What is magnetic permeability and how is it calculated?
The magnetic permeability of a magnet is the relationship between the magnetic field and the magnetic flux density. See how to calculate permeability.
What is magnetic permeability?
The concept comes from the Latin "Permeare", which means "blown". This concept is used as a term to explain the permeability of materials for magnetic flux density. High permeability allows materials to become magnetic and increase magnetic flux density. High permeability materials have very low strength, such as ferromagnetic materials, such as iron.
Permanent magnets are basically ferromagnetic materials. Therefore, permanent magnets attract ferromagnetic materials. Permeability is the relationship between the magnetic field and the magnetic flux density.
Influence on magnetic permeability
Magnetic fields are heavily influenced by the matter forming a magnetic flux density in the external magnetic field. This depends on the magnetic permeability of the material. When the transmittance μ is very large, the magnetic flux density in the matter is large.
Tips for taking magnetic permeability into account
It is indicated by the symbol μ. Can be used in combination with magnetic flux density (B) to calculate the size of the magnetic field (H). The following applies:
H = (1 / μ) * B.
To calculate the magnetic field in vacuum (H0), the flux density (B0) in vacuum must be divided by the field constant μ0. With a value of B0 = 1 Tesla or 1 Vs / m², a magnetic field of H0 = [(10 ^ 7) / (4 π}] * A / m is obtained.
The permeability number μr can be given by the formula B = μr * B is the density of the magnetic flux, which depends on the influence of matter, and if the μr of a matter is greater than 1, the magnetic field is amplified. If the matter μr is less than 1, the magnetic field weakens.
Both cases are known. Ferromagnetic materials have microscopic electron spins that line up in an indexed magnetic field. Due to the gain of this magnetic field it can sometimes be greater than the induced magnetic field.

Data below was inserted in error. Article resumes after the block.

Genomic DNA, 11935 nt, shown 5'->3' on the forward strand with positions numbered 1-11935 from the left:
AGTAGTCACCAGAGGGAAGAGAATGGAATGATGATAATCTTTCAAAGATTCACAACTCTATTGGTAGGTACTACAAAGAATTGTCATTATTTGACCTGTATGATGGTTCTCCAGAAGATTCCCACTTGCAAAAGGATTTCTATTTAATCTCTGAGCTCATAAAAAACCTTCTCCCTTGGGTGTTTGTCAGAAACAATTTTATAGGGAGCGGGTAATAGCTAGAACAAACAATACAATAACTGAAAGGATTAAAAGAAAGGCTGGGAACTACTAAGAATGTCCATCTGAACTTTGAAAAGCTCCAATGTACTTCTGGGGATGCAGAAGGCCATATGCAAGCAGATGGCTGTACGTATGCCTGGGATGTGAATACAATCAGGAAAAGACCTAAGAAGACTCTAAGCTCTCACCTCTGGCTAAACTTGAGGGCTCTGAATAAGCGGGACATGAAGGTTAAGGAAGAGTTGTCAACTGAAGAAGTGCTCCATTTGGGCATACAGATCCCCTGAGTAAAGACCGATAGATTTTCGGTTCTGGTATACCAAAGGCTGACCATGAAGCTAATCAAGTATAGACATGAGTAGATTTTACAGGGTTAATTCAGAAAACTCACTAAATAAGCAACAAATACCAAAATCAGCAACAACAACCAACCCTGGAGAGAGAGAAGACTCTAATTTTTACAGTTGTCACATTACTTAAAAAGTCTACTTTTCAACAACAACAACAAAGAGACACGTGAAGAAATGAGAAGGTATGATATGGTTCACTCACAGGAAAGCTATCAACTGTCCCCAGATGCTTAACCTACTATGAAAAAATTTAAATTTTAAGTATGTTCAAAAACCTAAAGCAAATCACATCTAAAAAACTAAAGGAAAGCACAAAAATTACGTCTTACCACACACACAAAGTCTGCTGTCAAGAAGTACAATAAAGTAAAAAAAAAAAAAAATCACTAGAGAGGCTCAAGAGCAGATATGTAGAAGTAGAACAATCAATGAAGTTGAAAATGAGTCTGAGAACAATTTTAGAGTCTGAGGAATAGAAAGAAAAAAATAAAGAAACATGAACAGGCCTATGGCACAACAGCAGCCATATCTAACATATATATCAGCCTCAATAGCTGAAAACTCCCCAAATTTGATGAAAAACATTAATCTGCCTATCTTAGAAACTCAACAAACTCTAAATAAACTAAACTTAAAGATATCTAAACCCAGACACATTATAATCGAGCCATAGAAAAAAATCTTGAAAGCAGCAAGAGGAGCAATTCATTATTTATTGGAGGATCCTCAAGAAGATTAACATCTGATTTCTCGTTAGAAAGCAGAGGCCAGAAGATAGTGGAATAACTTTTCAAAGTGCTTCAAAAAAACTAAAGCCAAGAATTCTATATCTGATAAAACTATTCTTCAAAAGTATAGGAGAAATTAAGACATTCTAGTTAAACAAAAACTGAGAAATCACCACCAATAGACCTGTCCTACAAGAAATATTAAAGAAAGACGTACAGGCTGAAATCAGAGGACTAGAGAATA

When electron spins are aligned, the so-called exchange effect stabilizes this orientation in ferromagnetic materials. The permeability μr is very large due to the stabilization. Special ferromagnetic materials, called amorphous metals, have a transmission up to μr = 150,000. In comparison, iron has a transmission of 10,000. In the bibliographical references you often find the statement μ for simplification. Actually, this is intended for rent.
In addition to ferritic magnets, there are still paramagnets in which there are also electron gyres. These can also be aligned. However, unlike ferromagnetic materials, the orientation is not stabilized, so paramagnets only slightly improve the magnetic field. The permeability μr here is approximately 1.00001.
Then there are the diamagnets. These have a debilitating effect. This is because there are no permanent electron pins that can be aligned. When an induced magnet is applied, a current is induced. This is directed against the cause (according to the Lenz rule). This weakens the magnetic field.
This so-called diamagnetism occurs in any matter, but with para and ferromagnets this effect is superimposed by elementary magnets.
Another special case is the superconductor. These have a transmittance of zero, i.e. the density of the magnetic flux disappears. The field lines are completely removed from the material and run around this material.